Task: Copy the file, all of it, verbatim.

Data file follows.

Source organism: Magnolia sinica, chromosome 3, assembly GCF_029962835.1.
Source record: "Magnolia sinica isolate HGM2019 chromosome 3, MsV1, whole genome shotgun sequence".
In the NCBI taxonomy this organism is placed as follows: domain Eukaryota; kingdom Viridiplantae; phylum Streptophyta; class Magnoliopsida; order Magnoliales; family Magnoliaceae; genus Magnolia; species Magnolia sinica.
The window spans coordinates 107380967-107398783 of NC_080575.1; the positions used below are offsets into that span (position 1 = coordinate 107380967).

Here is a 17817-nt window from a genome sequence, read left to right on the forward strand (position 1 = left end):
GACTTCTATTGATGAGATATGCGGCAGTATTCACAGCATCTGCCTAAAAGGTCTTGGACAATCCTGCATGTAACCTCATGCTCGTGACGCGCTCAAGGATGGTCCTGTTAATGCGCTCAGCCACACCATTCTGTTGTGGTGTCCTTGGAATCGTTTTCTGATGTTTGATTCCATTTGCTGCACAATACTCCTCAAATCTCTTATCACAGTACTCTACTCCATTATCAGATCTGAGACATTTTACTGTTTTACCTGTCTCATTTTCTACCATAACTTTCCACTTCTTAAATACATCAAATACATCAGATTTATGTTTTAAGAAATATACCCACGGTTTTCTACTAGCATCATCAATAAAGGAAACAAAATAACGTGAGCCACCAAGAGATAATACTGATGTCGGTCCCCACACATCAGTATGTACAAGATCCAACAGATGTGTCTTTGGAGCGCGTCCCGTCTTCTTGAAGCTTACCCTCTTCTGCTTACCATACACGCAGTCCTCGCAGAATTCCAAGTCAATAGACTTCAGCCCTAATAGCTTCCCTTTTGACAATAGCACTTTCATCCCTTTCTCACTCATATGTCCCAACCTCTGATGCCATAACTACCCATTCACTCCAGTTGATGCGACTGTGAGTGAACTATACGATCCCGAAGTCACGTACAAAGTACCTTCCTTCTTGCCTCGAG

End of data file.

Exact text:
Source organism: Magnolia sinica, chromosome 3, assembly GCF_029962835.1.
Source record: "Magnolia sinica isolate HGM2019 chromosome 3, MsV1, whole genome shotgun sequence".
In the NCBI taxonomy this organism is placed as follows: domain Eukaryota; kingdom Viridiplantae; phylum Streptophyta; class Magnoliopsida; order Magnoliales; family Magnoliaceae; genus Magnolia; species Magnolia sinica.
The window spans coordinates 107380967-107398783 of NC_080575.1; the positions used below are offsets into that span (position 1 = coordinate 107380967).

Here is a 17817-nt window from a genome sequence, read left to right on the forward strand (position 1 = left end):
GACTTCTATTGATGAGATATGCGGCAGTATTCACAGCATCTGCCTAAAAGGTCTTGGACAATCCTGCATGTAACCTCATGCTCGTGACGCGCTCAAGGATGGTCCTGTTAATGCGCTCAGCCACACCATTCTGTTGTGGTGTCCTTGGAATCGTTTTCTGATGTTTGATTCCATTTGCTGCACAATACTCCTCAAATCTCTTATCACAGTACTCTACTCCATTATCAGATCTGAGACATTTTACTGTTTTACCTGTCTCATTTTCTACCATAACTTTCCACTTCTTAAATACATCAAATACATCAGATTTATGTTTTAAGAAATATACCCACGGTTTTCTACTAGCATCATCAATAAAGGAAACAAAATAACGTGAGCCACCAAGAGATAATACTGATGTCGGTCCCCACACATCAGTATGTACAAGATCCAACAGATGTGTCTTTGGAGCGCGTCCCGTCTTCTTGAAGCTTACCCTCTTCTGCTTACCATACACGCAGTCCTCGCAGAATTCCAAGTCAATAGACTTCAGCCCTAATAGCTTCCCTTTTGACAATAGCACTTTCATCCCTTTCTCACTCATATGTCCCAACCTCTGATGCCATAACTACCCATTCACTCCAGTTGATGCGACTGTGAGTGAACTATACGATCCCGAAGTCACGTACAAAGTACCTTCCTTCTTGCCTCGAG